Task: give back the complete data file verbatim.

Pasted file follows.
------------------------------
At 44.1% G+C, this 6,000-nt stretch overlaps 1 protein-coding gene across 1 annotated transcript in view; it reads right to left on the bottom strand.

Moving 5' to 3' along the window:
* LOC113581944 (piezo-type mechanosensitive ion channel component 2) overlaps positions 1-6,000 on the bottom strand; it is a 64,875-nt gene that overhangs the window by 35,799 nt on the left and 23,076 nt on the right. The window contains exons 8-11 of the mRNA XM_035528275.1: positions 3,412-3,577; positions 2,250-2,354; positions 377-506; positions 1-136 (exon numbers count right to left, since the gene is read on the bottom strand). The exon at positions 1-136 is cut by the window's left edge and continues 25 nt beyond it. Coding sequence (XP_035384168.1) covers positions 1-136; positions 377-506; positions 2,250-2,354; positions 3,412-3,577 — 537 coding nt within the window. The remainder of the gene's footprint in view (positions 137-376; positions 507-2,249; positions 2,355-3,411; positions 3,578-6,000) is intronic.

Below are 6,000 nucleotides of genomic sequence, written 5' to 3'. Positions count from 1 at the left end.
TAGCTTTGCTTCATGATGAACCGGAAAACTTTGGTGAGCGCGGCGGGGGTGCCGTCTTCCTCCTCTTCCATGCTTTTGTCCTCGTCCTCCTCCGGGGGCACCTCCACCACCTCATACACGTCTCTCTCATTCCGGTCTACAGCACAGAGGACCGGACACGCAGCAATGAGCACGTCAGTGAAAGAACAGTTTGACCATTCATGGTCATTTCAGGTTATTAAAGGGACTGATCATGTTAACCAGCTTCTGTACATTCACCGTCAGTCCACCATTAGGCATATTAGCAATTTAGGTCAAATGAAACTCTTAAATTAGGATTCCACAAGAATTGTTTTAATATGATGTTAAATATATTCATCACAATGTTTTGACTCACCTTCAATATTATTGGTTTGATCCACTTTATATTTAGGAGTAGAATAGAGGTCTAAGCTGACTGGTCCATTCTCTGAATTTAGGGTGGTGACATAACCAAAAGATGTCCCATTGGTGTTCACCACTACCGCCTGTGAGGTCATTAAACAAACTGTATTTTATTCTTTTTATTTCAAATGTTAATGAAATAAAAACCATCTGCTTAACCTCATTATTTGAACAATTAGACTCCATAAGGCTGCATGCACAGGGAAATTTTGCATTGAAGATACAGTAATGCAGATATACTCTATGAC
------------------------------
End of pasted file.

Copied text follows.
At 44.1% G+C, this 6,000-nt stretch overlaps 1 protein-coding gene across 1 annotated transcript in view; it reads right to left on the bottom strand.

Moving 5' to 3' along the window:
* LOC113581944 (piezo-type mechanosensitive ion channel component 2) overlaps positions 1-6,000 on the bottom strand; it is a 64,875-nt gene that overhangs the window by 35,799 nt on the left and 23,076 nt on the right. The window contains exons 8-11 of the mRNA XM_035528275.1: positions 3,412-3,577; positions 2,250-2,354; positions 377-506; positions 1-136 (exon numbers count right to left, since the gene is read on the bottom strand). The exon at positions 1-136 is cut by the window's left edge and continues 25 nt beyond it. Coding sequence (XP_035384168.1) covers positions 1-136; positions 377-506; positions 2,250-2,354; positions 3,412-3,577 — 537 coding nt within the window. The remainder of the gene's footprint in view (positions 137-376; positions 507-2,249; positions 2,355-3,411; positions 3,578-6,000) is intronic.

Below are 6,000 nucleotides of genomic sequence, written 5' to 3'. Positions count from 1 at the left end.
TAGCTTTGCTTCATGATGAACCGGAAAACTTTGGTGAGCGCGGCGGGGGTGCCGTCTTCCTCCTCTTCCATGCTTTTGTCCTCGTCCTCCTCCGGGGGCACCTCCACCACCTCATACACGTCTCTCTCATTCCGGTCTACAGCACAGAGGACCGGACACGCAGCAATGAGCACGTCAGTGAAAGAACAGTTTGACCATTCATGGTCATTTCAGGTTATTAAAGGGACTGATCATGTTAACCAGCTTCTGTACATTCACCGTCAGTCCACCATTAGGCATATTAGCAATTTAGGTCAAATGAAACTCTTAAATTAGGATTCCACAAGAATTGTTTTAATATGATGTTAAATATATTCATCACAATGTTTTGACTCACCTTCAATATTATTGGTTTGATCCACTTTATATTTAGGAGTAGAATAGAGGTCTAAGCTGACTGGTCCATTCTCTGAATTTAGGGTGGTGACATAACCAAAAGATGTCCCATTGGTGTTCACCACTACCGCCTGTGAGGTCATTAAACAAACTGTATTTTATTCTTTTTATTTCAAATGTTAATGAAATAAAAACCATCTGCTTAACCTCATTATTTGAACAATTAGACTCCATAAGGCTGCATGCACAGGGAAATTTTGCATTGAAGATACAGTAATGCAGATATACTCTATGAC